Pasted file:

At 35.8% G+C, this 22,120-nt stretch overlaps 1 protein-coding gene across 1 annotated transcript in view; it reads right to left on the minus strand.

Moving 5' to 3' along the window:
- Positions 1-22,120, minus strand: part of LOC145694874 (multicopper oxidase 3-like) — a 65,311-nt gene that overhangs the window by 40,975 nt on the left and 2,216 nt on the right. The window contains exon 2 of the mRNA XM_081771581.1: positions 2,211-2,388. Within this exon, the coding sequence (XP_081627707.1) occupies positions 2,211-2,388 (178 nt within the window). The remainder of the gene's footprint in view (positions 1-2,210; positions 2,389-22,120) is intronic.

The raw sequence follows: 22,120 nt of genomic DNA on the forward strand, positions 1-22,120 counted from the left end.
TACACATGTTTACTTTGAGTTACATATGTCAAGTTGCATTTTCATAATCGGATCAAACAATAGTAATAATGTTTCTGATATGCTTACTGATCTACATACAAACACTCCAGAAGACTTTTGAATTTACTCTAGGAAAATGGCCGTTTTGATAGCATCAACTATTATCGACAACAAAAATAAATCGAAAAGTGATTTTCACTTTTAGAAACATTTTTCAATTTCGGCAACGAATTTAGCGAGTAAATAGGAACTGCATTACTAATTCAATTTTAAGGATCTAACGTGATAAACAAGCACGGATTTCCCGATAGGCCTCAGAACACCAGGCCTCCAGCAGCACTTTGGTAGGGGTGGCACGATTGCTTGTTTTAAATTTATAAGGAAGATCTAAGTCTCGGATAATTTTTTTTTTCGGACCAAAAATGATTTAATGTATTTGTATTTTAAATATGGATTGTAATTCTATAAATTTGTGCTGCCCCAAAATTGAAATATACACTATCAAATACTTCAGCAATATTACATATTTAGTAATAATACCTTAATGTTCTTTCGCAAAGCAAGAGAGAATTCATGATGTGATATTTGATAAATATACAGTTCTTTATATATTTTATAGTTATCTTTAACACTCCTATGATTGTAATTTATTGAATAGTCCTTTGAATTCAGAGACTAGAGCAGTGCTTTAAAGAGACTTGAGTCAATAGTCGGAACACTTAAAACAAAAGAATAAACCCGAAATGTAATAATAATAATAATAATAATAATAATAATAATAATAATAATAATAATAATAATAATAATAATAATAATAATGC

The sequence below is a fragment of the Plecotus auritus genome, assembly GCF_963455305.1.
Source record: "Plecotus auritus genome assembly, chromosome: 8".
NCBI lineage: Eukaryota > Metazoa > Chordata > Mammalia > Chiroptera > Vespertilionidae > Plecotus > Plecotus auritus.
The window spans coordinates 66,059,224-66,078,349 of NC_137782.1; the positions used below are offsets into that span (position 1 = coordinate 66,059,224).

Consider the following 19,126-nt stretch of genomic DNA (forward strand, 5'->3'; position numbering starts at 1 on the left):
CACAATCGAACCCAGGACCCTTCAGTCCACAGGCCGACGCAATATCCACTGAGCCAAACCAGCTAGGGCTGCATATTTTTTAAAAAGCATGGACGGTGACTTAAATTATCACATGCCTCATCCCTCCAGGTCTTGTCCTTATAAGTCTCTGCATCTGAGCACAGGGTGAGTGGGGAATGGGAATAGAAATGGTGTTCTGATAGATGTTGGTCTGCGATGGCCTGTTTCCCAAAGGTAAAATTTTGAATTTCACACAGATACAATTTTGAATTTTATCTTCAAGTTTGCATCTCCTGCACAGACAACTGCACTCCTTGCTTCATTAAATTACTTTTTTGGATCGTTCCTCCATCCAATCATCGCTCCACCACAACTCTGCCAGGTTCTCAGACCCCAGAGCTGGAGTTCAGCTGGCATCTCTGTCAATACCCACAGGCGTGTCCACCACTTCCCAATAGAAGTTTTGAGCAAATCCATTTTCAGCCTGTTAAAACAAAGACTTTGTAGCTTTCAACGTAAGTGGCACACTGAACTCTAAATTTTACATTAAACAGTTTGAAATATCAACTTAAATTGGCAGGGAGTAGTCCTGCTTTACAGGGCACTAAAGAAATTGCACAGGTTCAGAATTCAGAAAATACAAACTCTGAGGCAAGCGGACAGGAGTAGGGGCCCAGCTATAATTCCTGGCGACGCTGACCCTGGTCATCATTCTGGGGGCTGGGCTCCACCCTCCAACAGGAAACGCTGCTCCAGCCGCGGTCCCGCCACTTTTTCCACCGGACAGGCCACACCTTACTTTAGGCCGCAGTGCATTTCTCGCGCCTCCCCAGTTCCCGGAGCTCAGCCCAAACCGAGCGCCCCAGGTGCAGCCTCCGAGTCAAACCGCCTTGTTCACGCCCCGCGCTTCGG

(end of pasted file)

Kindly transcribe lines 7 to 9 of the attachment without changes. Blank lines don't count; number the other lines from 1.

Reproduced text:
Source record: "Plecotus auritus genome assembly, chromosome: 8".
NCBI lineage: Eukaryota > Metazoa > Chordata > Mammalia > Chiroptera > Vespertilionidae > Plecotus > Plecotus auritus.
The window spans coordinates 66,059,224-66,078,349 of NC_137782.1; the positions used below are offsets into that span (position 1 = coordinate 66,059,224).